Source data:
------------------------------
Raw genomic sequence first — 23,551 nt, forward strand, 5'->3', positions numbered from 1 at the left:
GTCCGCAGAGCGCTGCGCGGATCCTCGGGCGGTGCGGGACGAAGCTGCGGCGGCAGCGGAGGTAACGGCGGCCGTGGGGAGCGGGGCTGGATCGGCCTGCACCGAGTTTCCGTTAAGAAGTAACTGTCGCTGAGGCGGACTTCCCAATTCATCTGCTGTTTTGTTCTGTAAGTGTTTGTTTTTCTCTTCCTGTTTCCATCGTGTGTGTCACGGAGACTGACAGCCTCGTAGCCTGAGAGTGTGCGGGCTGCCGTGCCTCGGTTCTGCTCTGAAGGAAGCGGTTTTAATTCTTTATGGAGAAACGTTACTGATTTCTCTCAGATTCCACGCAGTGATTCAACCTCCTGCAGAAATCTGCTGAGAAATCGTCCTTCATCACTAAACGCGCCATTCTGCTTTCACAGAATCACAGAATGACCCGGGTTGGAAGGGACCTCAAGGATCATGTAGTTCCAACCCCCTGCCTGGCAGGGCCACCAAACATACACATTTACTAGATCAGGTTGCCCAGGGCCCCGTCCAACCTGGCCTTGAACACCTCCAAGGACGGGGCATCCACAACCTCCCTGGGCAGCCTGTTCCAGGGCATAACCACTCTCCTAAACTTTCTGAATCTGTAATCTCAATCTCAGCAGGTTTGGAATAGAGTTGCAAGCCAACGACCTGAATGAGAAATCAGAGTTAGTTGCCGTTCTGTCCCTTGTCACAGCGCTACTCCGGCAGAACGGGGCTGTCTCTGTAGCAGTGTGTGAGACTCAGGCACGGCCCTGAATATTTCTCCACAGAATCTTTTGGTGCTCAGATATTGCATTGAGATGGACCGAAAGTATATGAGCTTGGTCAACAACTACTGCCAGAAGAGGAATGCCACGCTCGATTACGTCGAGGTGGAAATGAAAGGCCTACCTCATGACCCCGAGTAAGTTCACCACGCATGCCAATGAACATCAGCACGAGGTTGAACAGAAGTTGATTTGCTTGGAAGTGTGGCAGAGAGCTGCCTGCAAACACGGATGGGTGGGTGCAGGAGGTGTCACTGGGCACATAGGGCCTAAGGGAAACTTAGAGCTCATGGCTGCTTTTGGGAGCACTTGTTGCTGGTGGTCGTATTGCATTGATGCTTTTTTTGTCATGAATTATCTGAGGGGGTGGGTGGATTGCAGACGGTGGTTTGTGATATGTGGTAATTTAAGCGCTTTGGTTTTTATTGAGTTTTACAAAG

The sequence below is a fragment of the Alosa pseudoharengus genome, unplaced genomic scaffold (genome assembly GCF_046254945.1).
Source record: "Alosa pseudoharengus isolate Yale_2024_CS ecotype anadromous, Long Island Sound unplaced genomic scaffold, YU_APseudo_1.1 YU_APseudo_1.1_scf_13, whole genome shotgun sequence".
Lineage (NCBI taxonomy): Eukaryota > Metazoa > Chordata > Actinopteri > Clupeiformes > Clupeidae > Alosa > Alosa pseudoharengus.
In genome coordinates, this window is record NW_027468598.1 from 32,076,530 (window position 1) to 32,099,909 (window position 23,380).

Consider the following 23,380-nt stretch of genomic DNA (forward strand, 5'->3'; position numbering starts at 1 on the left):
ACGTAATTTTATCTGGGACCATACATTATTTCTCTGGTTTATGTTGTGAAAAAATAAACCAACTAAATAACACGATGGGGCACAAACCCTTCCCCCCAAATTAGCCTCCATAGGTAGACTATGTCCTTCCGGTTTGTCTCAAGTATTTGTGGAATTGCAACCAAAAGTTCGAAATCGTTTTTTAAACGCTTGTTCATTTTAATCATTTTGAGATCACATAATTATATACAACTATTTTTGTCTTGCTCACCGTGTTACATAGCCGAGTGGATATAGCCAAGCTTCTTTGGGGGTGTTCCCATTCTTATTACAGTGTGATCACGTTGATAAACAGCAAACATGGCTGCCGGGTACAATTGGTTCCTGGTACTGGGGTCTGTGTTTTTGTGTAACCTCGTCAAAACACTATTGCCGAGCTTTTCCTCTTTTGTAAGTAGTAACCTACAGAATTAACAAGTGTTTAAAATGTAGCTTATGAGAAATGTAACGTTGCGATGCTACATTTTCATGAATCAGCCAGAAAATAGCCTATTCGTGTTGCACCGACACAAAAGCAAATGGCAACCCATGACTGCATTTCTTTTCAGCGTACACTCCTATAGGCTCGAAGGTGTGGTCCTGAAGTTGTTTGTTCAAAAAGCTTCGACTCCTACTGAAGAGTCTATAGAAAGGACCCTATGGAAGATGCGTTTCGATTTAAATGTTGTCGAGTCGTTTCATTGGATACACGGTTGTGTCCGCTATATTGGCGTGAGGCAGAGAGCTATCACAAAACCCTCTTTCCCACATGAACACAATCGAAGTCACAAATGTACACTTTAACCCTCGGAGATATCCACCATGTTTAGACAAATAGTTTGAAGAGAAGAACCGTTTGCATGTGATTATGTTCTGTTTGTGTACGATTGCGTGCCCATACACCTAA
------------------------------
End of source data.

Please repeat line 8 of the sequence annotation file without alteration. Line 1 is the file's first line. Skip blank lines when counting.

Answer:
ACGTAATTTTATCTGGGACCATACATTATTTCTCTGGTTTATGTTGTGAAAAAATAAACCAACTAAATAACACGATGGGGCACAAACCCTTCCCCCCAAATTAGCCTCCATAGGTAGACTATGTCCTTCCGGTTTGTCTCAAGTATTTGTGGAATTGCAACCAAAAGTTCGAAATCGTTTTTTAAACGCTTGTTCATTTTAATCATTTTGAGATCACATAATTATATACAACTATTTTTGTCTTGCTCACCGTGTTACATAGCCGAGTGGATATAGCCAAGCTTCTTTGGGGGTGTTCCCATTCTTATTACAGTGTGATCACGTTGATAAACAGCAAACATGGCTGCCGGGTACAATTGGTTCCTGGTACTGGGGTCTGTGTTTTTGTGTAACCTCGTCAAAACACTATTGCCGAGCTTTTCCTCTTTTGTAAGTAGTAACCTACAGAATTAACAAGTGTTTAAAATGTAGCTTATGAGAAATGTAACGTTGCGATGCTACATTTTCATGAATCAGCCAGAAAATAGCCTATTCGTGTTGCACCGACACAAAAGCAAATGGCAACCCATGACTGCATTTCTTTTCAGCGTACACTCCTATAGGCTCGAAGGTGTGGTCCTGAAGTTGTTTGTTCAAAAAGCTTCGACTCCTACTGAAGAGTCTATAGAAAGGACCCTATGGAAGATGCGTTTCGATTTAAATGTTGTCGAGTCGTTTCATTGGATACACGGTTGTGTCCGCTATATTGGCGTGAGGCAGAGAGCTATCACAAAACCCTCTTTCCCACATGAACACAATCGAAGTCACAAATGTACACTTTAACCCTCGGAGATATCCACCATGTTTAGACAAATAGTTTGAAGAGAAGAACCGTTTGCATGTGATTATGTTCTGTTTGTGTACGATTGCGTGCCCATACACCTAA